Idaho “Ag-Gag” Law Ruled Unconstitutional in Federal Court Victory for Animals: District Court Rules Anti-Whistleblower Law Violates U.S. Constitution For immediate release: Contact: Daniel Hauff, The OutJustice Foundation: 312-650-9210 (cell) firstname.lastname@example.org Nicole Roth, Animal Legal Defense Fund: 415-615-2016 (cell) email@example.com … Continue reading
Constitutional Challenge Made to State’s Attempt to Silence Factory Farm Whistle-Blowers
Contact: Daniel Hauff, DHAPR Group 312.650.9210
FOR IMMEDIATE RELEASE
BOISE — A coalition of organizations dedicated to civil liberties, animal protection, food safety, labor rights, and the environment, along with journalists and experts in covert operations, filed a federal lawsuit to overturn Idaho’s newly passed “ag gag” statute, signed into law by Idaho governor C.L. “Butch” Otter on February 28. The lawsuit challenges the constitutionality of Idaho’s ag gag law (Idaho Code sec. 18-7042), and was filed in the U.S. District Court for the District of Idaho by national nonprofits Animal Legal Defense Fund (ALDF), People for the Ethical Treatment of Animals (PETA), the American Civil Liberties Union of Idaho (ACLU), and the Center for Food Safety (CFS). Idaho is the seventh state to pass an ag gag law, and the first to do so since 2012.
The U.S. Constitution protects free speech and freedom of the press, including journalistic exposés of industrial animal production. Like other ag gag laws, Idaho’s statute criminalizes whistle-blowing investigations at factory farms, and specifically targets animal advocates who expose illegal and cruel practices. Idaho’s ag gag law makes it illegal for anyone to take photos or videos at a factory farm or slaughterhouse without the owner’s express consent. If convicted under the ag gag law, a whistle-blower would face up to a year in prison and a $5,000 fine. By comparison, the maximum jail term for a first-offense conviction of animal cruelty in Idaho is six months. In other words, Idaho more severely punishes those who expose cruelty to animals than those who commit it. Continue reading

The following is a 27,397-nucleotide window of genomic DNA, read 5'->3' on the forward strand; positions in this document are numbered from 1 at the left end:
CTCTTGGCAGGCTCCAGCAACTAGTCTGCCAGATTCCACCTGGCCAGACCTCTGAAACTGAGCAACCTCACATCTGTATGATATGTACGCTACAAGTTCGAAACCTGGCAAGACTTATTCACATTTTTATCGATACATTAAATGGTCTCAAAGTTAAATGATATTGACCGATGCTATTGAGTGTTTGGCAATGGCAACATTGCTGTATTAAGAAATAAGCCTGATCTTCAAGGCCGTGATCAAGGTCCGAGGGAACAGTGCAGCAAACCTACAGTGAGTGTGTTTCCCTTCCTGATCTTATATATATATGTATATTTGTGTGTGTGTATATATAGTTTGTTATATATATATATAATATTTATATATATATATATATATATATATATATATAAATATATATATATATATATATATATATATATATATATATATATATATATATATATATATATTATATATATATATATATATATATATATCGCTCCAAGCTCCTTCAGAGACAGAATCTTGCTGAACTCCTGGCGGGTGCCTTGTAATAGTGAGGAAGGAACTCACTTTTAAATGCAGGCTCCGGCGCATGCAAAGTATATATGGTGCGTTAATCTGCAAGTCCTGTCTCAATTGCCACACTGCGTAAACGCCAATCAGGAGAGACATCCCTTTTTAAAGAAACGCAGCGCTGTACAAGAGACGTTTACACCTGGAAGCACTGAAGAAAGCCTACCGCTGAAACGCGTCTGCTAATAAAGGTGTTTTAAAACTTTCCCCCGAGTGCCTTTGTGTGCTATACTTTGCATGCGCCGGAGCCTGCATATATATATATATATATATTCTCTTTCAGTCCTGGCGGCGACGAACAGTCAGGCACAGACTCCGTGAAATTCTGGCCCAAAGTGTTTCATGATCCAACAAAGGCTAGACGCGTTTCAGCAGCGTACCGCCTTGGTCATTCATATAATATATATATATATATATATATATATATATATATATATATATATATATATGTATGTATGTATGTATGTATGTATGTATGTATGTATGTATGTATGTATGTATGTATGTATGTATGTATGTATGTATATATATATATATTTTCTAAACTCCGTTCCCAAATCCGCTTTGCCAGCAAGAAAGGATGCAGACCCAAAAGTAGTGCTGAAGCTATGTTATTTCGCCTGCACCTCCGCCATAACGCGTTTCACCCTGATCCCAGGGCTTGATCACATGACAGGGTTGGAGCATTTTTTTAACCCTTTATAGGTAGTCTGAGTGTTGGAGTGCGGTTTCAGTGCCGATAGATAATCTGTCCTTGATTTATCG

Today in Salt Lake City, Utah, the Animal Legal Defense Fund (ALDF) and People for the Ethical Treatment of Animals (PETA) filed an historic lawsuit that challenges the constitutionality of “ag gag” laws. Given my years overseeing some of the most important undercover investigations for farmed animals in U.S. history, I am a plaintiff in the case.
Ag-Gag laws are unconstitutional.
What better way to show how much animal agribusinesses have to hide than for them to push for laws that violate our constitutional rights and target a specific demographic of “rabble-rousers?” Some of my biggest heroes are the people who wire up with hidden cameras and pull back the curtain on the meat, egg, and dairy industries. They show us exactly what would happen on any other day.
We legally expose and educate the public on all of the gruesome violations of basic human decency to those who are incapable of fighting back – nonhuman animals – and I ask that you stand with us in this fight.
Some things just never change. Or do they?
Some of you know me from my time serving as U.S. Director of Investigations with Mercy For Animals. I oversaw some of the most important undercover investigations into contemporary animal agribusinesses of nearly every type, and certainly the ones that affected the most animals, in U.S. history. It was an ugly, miserable job. But, it was important and I did it. Why? Because I could.
Every investigation we did was chosen completely at random. Continue reading